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Classic season ahead if big three all fire

Golf's glory years of the 1960's, when the sport's 'Big Three' -- Jack Nicklaus, Gary Player and Arnold Palmer -- took the game to new heights is poised to return.

For Nicklaus, Player and Palmer read Tiger Woods, Ernie Els and Vijay Singh.

The new 'Big Three' are in a class of their own compared to the rest and 2005 promises to see a battle royal as they go head to head in the majors -- the final decider as to who is great rather than simply good.

Woods' stunning dominance in 2000 and 2001 that threatened to reduce the professional golf world to a one-man show is over.

The 29-year-old is still the best in the world, despite Singh being ranked as the current world No. 1, but no longer is he head and shoulders above everyone else.

Woods had for him a poor 2004 season but much of it was down to a swing change.

He admits he was frustrated at his results.

"It is frustrating when you can do it at home with your buddies but it doesn't carry over to tournaments," explained Woods. "Obviously there's a lot more pressure, but you just have to keep working at it.

"I've been down this road before with swing changes. I did it with (swing coach) Butch Harmon and now I'm doing it with Hank Haney. The last time it took me two years to get it right. That's just part of the process."

Woods closed the season with two wins in non-tour events, heralding that he was back.

"I closed 2004 with eight-consecutive rounds in the 60s, which gives me lots of confidence for next year. It's exciting. I also won more than seven million dollars worldwide for the sixth year in a row which is a pretty good streak -- especially for someone who was tweaking his golf swing," he said.

Singh is determined to prove 2004 was not a one-off.

The 41-year-old proved that with all the modern changes to golf equipment age is no barrier anymore.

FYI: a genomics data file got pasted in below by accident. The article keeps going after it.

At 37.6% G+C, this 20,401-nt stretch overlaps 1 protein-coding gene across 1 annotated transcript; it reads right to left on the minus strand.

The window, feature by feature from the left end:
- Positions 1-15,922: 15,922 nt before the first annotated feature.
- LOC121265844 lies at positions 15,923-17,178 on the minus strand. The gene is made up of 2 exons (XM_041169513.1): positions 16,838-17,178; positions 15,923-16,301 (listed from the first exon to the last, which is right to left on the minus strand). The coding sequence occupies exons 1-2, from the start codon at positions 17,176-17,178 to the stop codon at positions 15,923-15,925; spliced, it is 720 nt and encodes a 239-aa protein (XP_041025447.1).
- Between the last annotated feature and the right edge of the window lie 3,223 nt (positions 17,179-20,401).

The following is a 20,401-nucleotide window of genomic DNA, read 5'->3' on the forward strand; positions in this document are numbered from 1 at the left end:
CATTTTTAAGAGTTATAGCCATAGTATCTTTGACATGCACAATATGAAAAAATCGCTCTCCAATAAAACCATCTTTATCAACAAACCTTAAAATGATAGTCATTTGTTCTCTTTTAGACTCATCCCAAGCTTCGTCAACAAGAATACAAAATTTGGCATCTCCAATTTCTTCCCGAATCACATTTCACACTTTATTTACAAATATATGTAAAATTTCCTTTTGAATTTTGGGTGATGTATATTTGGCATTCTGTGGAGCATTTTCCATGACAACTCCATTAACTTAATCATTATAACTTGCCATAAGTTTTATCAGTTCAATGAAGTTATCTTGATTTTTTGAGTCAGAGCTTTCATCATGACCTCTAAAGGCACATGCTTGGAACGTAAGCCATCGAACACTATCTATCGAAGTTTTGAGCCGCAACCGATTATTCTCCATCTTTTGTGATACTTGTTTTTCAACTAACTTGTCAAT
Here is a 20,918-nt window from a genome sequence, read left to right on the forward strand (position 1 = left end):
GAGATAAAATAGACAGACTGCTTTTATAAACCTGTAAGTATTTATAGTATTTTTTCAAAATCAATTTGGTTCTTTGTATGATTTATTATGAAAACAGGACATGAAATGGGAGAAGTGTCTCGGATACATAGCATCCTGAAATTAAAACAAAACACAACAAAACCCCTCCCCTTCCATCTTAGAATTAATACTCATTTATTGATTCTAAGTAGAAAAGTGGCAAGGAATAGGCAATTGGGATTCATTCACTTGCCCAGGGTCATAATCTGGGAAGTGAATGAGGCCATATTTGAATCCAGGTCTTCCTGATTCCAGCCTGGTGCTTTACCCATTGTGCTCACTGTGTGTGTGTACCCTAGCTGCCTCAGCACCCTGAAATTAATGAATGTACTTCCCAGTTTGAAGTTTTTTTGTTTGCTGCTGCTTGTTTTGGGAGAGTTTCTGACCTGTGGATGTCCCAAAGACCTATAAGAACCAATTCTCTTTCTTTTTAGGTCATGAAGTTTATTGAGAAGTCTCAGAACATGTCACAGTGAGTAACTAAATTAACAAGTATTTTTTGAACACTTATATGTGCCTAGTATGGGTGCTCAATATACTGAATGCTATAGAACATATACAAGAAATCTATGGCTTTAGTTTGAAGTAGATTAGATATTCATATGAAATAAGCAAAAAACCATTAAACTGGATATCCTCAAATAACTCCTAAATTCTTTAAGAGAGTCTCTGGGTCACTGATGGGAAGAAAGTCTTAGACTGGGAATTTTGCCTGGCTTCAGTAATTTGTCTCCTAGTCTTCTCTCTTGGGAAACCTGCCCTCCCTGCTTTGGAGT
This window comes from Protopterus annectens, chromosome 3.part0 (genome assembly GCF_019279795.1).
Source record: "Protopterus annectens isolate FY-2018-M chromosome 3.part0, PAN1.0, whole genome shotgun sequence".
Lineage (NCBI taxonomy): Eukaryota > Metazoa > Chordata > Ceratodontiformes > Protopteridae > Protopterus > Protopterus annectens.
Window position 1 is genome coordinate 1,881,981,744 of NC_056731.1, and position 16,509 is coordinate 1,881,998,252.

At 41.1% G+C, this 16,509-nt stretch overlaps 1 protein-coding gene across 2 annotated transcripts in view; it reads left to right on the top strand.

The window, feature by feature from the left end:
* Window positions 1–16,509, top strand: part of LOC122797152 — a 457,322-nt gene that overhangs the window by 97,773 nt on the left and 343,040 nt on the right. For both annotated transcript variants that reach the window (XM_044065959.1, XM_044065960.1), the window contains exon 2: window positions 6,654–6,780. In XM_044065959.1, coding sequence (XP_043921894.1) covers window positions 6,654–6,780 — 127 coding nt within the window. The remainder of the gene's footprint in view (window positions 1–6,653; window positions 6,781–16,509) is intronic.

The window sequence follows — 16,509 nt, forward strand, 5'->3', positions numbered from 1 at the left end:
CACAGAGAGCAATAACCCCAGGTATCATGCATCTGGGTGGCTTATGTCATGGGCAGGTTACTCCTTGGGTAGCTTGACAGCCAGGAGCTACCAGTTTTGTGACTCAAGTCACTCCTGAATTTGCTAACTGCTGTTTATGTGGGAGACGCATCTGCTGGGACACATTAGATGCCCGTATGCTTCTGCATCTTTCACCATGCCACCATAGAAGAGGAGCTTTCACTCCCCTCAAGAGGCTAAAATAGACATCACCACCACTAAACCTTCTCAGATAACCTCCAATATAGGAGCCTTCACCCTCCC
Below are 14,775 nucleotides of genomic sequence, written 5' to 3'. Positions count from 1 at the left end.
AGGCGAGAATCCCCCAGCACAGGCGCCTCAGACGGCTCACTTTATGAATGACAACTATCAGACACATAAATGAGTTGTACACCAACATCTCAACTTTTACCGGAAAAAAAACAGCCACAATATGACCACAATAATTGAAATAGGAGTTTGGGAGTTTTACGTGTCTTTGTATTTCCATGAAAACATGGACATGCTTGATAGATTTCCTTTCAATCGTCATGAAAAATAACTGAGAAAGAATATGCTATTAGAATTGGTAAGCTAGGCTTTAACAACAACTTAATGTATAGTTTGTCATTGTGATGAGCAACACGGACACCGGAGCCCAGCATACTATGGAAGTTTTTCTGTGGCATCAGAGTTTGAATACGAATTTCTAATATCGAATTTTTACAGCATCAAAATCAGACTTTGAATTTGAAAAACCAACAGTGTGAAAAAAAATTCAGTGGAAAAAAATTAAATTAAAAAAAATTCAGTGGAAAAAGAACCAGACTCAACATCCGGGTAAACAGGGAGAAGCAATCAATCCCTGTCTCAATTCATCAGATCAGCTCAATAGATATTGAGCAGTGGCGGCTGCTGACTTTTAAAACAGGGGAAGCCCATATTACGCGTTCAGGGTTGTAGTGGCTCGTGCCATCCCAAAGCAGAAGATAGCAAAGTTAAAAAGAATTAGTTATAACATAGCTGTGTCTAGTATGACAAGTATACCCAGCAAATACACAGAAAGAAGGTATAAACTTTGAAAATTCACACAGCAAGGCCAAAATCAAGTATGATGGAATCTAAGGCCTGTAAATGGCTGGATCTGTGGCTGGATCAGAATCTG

Singh won a staggering $10 million in prize money, with nine tour wins including the PGA Championship.

"He believes that the world has not accepted the fact that this was not a fluke," strength coach Joey Diovisalvi told Golf Digest. "He wants to know 'Why people don't give me credit?"

But it is Els that threatens to find himself the leader of the 'Big Three' as the South African gears up to wipe out last years heartbreak when he was in with a chance to win all four majors and ended up short each time.

"I feel the next couple of years are going to be big for Ernie," says swing coach David Leadbetter.

"He's swinging well, he's confident and he realizes it is just a matter of being there and something good is going to happen. His belief system is such that he believes he will win."

Harmon has no doubts that Els is the man to beat. "I think he is the best player in the world right now. To me he is a more complete package than Vijay," said Harmon recently.

Proof that Els had come to terms with 'losing' four majors in a row came at the AmEx World Golf Championship in Ireland.

The 35-year-old had never won in Ireland and admitted that it was vital he won the WGC to lift himself after a serious bout of depression after failing at the PGA.

Despite heaping the pressure on himself Els delivered. Two weeks later he won the World Match Play championship for a record sixth time and suddenly a new, stronger Els, was back on the winning trail.

And he is in a hurry.

"I want to feel determined. I've gone to far to feel this is as far as I can go," explained Els, who has two U.S. Opens and one British Open to his name.

"I want to feel determined to get back to winning majors. I feel like I need to do it right now," he added.

Chasing the 'Big Three' are a host of talented players -- Phil Mickelson, Retief Goosen, Padraig Harrington, Sergio Garcia and Mike Weir.

All are capable of winning on their day but Woods, Els and Singh have put themselves in a class above.

The 2005 season promises to be a vintage one that will match the showdowns between Nicklaus, Palmer and Player that set the golf world alight.

The Masters at Augusta in April promises to be a spring showdown that will set the tone for the rest of the majors.


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